Why I'm proud to be the office Bake Off skeptic

I don't care how cheerful my colleagues find it - the world needs fewer anodyne young men with big dreams and bad icing.


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I have a confession: one that my colleagues know – and consider aberrant – but the wider world does not.

I don’t like the Great British Bake Off.

I’m not even a cooking show skeptic. I fancy Michel Roux Jr as much as the next person (or at least I did, until my mum professed he reminded her of my dad and I suddenly felt a bit weird about the whole thing). I even went through a phase, as an undergraduate, of watching River Cottage on Channel 4 catch up – as good a way of avoiding reading WB Yeats as any.

No: It’s worse than that. I’m a true heretic. I hate Bake Off not for its concept, but for its very Bake Off-ness. I hate it for its unique style. I hate it for the things my colleague Anna uses to assess how Bake Off each episode of the Bake Off is.

Here’s why.

Mel and Sue

I am very fond of both Mel and Sue, individually and on different programs. The news that they worked hard to keep Bake Off nice, partially by standing, swearing, near crying contestants in order to make the footage impossible to broadcast, endears them further.

And yet: it is hard to escape the fact that the most damaging lie in English culture is that middle-class innuendo is funny.

My colleagues tell me this is my fault and that I do not get the joke, which is that Mel and Sue are not funny. I am not sophisticated enough to find something funny because it is not funny. I just find it not funny.

Paul Hollywood

I don’t love to hate him; I just hate him. Mediocre, snidey men in public life make me depressed.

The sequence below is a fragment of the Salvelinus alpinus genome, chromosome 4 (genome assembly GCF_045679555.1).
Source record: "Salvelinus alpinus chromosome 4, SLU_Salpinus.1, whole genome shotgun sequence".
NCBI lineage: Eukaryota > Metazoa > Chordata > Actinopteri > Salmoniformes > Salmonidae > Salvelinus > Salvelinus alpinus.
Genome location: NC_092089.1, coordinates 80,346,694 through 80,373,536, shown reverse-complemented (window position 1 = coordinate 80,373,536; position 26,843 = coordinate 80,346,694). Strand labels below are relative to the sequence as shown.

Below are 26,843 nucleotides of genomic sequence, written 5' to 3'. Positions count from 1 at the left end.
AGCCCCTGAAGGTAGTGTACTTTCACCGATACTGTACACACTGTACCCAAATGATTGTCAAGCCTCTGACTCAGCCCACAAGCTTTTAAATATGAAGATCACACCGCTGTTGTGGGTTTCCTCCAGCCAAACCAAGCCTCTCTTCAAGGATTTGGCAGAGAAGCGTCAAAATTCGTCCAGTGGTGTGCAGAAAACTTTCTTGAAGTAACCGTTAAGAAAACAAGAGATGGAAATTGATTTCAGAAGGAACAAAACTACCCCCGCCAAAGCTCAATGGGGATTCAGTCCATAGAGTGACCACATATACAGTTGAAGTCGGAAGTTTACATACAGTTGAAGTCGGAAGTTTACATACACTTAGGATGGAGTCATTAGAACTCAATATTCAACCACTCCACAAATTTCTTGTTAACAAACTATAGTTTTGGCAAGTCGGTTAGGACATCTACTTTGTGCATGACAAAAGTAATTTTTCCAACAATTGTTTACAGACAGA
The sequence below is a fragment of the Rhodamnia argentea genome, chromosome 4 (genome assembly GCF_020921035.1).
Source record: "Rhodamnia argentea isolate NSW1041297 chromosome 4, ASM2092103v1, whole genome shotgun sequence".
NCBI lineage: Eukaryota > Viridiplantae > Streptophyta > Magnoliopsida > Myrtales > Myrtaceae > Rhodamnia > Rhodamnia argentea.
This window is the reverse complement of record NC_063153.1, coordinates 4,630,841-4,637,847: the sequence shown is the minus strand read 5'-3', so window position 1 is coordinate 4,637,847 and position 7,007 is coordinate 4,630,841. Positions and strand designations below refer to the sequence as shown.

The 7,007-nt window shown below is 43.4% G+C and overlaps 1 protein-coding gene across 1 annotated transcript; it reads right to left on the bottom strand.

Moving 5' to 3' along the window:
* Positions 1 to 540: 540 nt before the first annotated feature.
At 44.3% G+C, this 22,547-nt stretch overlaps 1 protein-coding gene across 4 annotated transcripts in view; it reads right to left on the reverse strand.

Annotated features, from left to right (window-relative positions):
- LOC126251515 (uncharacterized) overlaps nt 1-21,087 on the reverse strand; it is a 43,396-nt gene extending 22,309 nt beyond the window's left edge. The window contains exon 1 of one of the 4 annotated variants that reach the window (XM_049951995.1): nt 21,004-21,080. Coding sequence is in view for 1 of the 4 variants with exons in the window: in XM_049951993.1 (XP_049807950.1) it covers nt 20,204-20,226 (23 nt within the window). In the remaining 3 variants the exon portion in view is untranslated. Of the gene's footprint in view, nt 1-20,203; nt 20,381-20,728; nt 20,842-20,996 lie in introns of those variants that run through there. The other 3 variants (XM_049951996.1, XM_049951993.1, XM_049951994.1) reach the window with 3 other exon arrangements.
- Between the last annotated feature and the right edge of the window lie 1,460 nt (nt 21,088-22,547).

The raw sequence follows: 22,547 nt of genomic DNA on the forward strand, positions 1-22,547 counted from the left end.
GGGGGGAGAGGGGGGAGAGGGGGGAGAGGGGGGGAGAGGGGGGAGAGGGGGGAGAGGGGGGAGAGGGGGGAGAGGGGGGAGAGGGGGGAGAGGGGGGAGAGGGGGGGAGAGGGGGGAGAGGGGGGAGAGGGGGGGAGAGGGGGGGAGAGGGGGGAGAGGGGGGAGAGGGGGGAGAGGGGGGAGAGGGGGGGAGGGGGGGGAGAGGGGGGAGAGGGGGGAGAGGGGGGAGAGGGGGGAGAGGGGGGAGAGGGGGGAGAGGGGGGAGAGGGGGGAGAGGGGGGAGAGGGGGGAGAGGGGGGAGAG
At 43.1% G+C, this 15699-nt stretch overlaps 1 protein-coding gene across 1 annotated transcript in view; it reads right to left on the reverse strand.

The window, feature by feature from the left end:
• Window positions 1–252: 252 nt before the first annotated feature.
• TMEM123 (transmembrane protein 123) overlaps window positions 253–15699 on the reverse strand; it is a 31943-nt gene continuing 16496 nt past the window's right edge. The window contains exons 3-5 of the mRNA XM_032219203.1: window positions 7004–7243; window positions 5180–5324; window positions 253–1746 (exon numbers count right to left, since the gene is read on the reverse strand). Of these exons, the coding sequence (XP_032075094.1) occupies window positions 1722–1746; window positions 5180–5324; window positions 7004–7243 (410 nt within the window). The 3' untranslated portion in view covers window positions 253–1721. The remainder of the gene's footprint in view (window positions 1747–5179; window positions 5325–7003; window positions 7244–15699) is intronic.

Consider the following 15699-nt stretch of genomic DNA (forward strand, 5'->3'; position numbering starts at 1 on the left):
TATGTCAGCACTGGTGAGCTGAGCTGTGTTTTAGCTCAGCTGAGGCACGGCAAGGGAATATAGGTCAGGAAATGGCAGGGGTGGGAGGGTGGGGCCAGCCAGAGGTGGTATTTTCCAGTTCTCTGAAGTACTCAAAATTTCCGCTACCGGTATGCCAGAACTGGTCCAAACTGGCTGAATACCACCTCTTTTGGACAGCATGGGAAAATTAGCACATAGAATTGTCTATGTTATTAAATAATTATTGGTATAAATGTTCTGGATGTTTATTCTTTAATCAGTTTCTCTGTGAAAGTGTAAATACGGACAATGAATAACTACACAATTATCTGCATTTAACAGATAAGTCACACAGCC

If I wanted to watch a man ramble on, having incomprehensibly been given a role for which he is no way qualified, I’d watch Derek Acorah’s back catalogue of Most Haunted.


Mary Berry

Nominative determinism: suspect.

Boring contestants

Nadiya Hussain and Tamal Ray were fantastic – I’m not a monster – but why not just read Nadiya in the Times, or follow them on Twitter? You can get all the joy of the show’s more compelling characters without having to watch some blandly attractive man called Tim or Eoin – I don't know their names; they could all be the same man in different shirts as far as I'm concerned – cock up a profiterole and talk about his “journey”.

On that note.

People going on “journeys”

I hate journeys. Ban this word from television.

Cakes are not that great. . .

. . .and they cannot save us. People who have tried to convince me about the Bake Off say they see it as a gorgeous ray of sunshine in our dark times. It is not, because cake is nothing.

Cf the best response to today’s news:

Perhaps I’ll enjoy it more on Channel 4.

Stephanie Boland is head of digital at Prospect. She tweets at @stephanieboland.

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